To read more about symptoms in adults and children, please check out these links: Symptoms in Children + Symptoms in Adults.

Acute symptoms from immediate exposure to the toxic air created by a disaster like this could include headaches, vomiting, dizziness, GI issues, and more (flu-like symptoms without a fever.) The long-term symptoms following an acute exposure are usually much more dramatic and damaging and often not manifested for years (depending on the age, and stage of growth and development, of those exposed). These symptoms can include significant memory loss, documented brain injury (as my son has), debilitating long-term GI issues (which my older son suffers from), learning disabilities (dyslexia and others), behavioral disorders, increased risk of heart disease, increased risk of kidney failure, miscarriage, infertility, arthritis, compromised immune systems in general – and so many more potential causally linked and well studied impacts.

If you are in Paris and you can SMELL the smoke, then it is possible you are breathing in Lead particulates in the air as a component of that smoke.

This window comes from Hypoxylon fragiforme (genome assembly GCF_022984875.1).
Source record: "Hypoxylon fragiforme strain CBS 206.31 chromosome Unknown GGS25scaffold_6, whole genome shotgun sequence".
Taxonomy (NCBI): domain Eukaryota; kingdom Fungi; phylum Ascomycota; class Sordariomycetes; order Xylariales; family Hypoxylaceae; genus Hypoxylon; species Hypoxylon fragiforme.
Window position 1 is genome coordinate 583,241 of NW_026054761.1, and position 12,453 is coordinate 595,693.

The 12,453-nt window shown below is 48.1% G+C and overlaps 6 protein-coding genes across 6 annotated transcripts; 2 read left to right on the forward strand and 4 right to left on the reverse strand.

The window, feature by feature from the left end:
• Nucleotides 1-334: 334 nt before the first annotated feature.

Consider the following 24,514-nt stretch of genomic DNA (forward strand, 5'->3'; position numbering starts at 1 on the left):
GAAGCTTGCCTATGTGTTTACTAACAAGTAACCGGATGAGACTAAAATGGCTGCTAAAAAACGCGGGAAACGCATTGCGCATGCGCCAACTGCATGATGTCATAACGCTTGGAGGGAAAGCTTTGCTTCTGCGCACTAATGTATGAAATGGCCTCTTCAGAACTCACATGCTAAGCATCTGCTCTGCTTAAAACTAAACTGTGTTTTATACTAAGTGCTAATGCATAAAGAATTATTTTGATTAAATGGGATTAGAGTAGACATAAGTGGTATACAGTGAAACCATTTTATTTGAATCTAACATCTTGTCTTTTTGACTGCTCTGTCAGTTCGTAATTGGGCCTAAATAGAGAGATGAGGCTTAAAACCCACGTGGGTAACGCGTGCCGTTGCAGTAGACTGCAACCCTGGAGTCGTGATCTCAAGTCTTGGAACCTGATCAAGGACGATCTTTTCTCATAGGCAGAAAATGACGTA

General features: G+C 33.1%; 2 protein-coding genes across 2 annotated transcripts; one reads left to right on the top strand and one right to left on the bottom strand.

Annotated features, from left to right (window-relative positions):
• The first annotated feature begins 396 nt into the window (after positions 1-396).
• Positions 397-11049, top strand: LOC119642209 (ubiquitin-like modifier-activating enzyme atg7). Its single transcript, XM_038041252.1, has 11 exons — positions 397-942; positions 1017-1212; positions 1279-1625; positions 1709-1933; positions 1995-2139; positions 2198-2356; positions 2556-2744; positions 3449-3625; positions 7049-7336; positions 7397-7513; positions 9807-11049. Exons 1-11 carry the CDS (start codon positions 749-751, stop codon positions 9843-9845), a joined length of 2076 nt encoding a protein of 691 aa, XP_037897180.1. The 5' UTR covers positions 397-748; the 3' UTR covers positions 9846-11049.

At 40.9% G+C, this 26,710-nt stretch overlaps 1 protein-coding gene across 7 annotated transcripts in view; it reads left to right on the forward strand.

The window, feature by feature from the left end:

“I live in Paris (or I have friends in Paris) what should we/they do?”  

The advice below is the same advice I often give to families who contact me for help when an older home near their home is on fire.

  1. Leave town if you can.
  2. Go as far away from the smoke that you can — ideally somewhere with good airflow (like by the ocean), as the smoke and toxic particulates will disperse quite far over the coming days.
  3. Wait at least a few days for the smoke to settle (and ideally wait to return home until it has rained at least two or more times if possible – to help clear the air).
  4. Check out your local air quality websites to monitor the air on a daily (or hourly) basis to get a better sense of when the air near your home is safe. Here in Oregon we use AirNow.gov and AQICN.org. I will dig around and update this post a.s.a.p. with the best air monitoring site for Paris. [Please post a comment here on this blog post if you have an answer to that and I have not yet updated this post.] These sites do not generally have Lead-specific information, but will tell you want the air particulate levels are (which will include Lead.]